Adolescent Health in Los Gatos, CA
There are dramatic changes that occur between the ages of 10 to 19 years old when children shift into adolescence. They aren’t quite adults yet but they aren’t kids anymore, either. Adolescents have unique health needs from children, and here at LG Pediatrics, our pediatricians specialize in providing comprehensive, compassionate, and judgment-free medical care to teens in Los Gatos, CA.
Dr. Belinda Milford, Dr. Iris Li, and Dr. Joseph Gali at LG Pediatrics offer their expertise to South Bay teens. Call the office at (408) 358-2624 to make an appointment.
Adolescence is a Major Stage of Life
There are a lot of psychological, cognitive, social, and physical changes that happen during adolescence that can impact how a teen feels and thinks about themselves and others. For adolescents to remain healthy, they need a pediatrician that they turn to regularly for health care. From substance use and sexual activity to fitness and diet, there are an array of topics that we will cover with your teen to make sure that we are providing the proper care they need to stay healthy and to prevent certain health risks, including:
- Smoking cessation or avoiding smoking
- Mental health problems
- Unintended pregnancies
- Car accidents
- Academic issues
- Nutritional and weight problems
- Sexually transmitted diseases
Providing Compassionate Adolescent Health Care
We pride ourselves on providing a judgment-free zone where teens can feel comfortable and at ease opening up about any health problems or concerns they may have. We believe that providing a safe and open line of communications helps teens feel more likely to open up and share issues they may have. Sometimes teens may feel embarrassed to talk to their parents, and a doctor may be the only person or first person they open up to. This is why having a pediatrician that your teen trusts are paramount for their health and wellbeing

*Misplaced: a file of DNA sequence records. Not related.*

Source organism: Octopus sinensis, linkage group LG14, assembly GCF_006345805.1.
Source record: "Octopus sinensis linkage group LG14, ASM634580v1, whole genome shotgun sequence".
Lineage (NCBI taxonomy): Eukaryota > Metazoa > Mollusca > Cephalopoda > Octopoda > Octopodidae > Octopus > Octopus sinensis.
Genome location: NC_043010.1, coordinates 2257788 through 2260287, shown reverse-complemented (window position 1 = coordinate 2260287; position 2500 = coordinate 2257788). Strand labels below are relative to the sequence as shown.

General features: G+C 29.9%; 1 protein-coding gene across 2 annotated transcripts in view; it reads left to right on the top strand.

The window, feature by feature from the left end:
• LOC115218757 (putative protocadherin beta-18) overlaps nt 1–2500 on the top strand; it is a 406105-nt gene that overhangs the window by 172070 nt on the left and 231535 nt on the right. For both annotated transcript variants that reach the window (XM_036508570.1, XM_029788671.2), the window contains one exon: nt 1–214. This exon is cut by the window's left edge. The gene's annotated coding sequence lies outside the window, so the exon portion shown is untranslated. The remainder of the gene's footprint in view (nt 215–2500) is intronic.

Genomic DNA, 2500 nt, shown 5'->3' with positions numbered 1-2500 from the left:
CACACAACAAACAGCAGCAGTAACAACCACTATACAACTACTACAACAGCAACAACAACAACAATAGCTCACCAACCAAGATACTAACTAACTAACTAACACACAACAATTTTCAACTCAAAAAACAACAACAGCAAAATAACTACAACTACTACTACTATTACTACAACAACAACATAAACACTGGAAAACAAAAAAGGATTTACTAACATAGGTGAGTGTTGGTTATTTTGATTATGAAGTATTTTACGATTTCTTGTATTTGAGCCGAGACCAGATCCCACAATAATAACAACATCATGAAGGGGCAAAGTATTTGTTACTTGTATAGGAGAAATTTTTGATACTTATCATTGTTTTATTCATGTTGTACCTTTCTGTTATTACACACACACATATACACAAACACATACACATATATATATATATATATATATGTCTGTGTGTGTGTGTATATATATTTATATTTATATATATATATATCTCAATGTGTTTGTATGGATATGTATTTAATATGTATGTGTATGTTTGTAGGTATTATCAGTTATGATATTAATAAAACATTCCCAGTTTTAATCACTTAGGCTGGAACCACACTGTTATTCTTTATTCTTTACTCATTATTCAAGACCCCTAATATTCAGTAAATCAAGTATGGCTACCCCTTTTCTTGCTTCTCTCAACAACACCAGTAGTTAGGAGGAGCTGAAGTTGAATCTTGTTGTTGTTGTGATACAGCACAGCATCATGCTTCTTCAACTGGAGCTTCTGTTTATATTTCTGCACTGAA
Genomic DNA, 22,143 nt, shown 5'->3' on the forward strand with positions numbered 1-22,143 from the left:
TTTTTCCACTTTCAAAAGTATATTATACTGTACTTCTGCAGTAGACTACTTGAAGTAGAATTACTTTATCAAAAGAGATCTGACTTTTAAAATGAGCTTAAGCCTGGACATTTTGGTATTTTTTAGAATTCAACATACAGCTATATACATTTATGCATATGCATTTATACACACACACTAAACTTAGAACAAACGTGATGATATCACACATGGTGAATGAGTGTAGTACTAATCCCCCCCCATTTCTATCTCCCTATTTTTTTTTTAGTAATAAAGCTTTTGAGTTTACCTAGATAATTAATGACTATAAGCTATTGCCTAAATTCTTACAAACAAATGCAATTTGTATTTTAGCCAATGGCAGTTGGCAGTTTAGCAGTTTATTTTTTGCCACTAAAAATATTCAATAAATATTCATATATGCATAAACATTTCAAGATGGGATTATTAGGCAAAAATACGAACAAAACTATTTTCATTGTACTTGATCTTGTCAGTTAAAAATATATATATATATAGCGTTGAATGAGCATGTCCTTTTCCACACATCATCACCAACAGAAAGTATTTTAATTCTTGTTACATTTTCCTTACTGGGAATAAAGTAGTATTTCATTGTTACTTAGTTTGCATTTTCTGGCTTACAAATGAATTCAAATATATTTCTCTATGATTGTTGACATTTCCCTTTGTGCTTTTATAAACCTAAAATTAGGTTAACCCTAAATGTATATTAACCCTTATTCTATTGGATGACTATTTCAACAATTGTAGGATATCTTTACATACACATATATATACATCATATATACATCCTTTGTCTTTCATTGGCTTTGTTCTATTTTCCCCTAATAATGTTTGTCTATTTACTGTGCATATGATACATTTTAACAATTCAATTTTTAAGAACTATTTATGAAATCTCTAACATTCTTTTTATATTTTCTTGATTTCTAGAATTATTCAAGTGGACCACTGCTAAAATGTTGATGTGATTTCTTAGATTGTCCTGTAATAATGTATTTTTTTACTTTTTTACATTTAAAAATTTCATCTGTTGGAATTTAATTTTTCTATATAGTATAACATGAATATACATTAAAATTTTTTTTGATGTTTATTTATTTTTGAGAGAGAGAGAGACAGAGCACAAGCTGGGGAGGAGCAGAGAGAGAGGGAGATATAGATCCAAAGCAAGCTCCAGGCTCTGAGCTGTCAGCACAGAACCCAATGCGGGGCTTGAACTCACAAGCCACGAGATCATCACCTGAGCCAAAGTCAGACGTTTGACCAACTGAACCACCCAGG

Adolescent Care Q & A
How often should a teenager visit a doctor?
Annual exams are important to healthy tweens and teens. Young people with chronic conditions may need to come to LG Pediatrics more often.
An adolescent may also come in for special reasons, such as a need for a sports or school physical, acne treatment, illnesses, menstrual irregularities, or sports injuries.
What happens at a well visit for an adolescent?
The doctors at LG Pediatrics check a teen’s vitals, including blood pressure and pulse. The staff makes a note of their height and weight to ensure they’re in a healthy range and not at risk of obesity or high cholesterol.
A teen may also undergo blood tests, to check for anemia or other chronic health problems. Teens may also need booster shots for diseases, including:
- Chicken pox
An annual exam is the time to bring up any issues with chronic pain or health questions. This includes knee pain or headaches, common ailments for teens.
What behavioral and social concerns can be addressed at a pediatric visit?
The doctors may also discuss other concerns that might arise for teens, including:
- Body image
- Driving safety
- Substance abuse
- Unprotected sex
- Social pressures
With decades of experience, the doctors at LG Pediatrics understand that many of these issues aren’t always easy for teens to discuss. They do communicate to teens that ignoring potential health problems or failing to discuss risky behavior can endanger long-term health and wellbeing. They aren’t there to judge, but to help treat and prevent major – and minor – health crises.
What can I expect at a sports physical?
A sports physical is like an annual exam. The doctors look at your fitness to play and ensure any lingering illnesses or previous injuries are resolved. Make an appointment for a sports physical about 6 weeks in advance of play to make sure you’re ready to join the team.
Is information shared with the doctors confidential?
Any information a teen shares with a doctor is confidential, as long as it isn’t information that puts the teen or another in danger. They can be assured that questions about sexuality and sexual behavior, sexually transmitted diseases, physical development, and other sensitive issues won’t become public knowledge.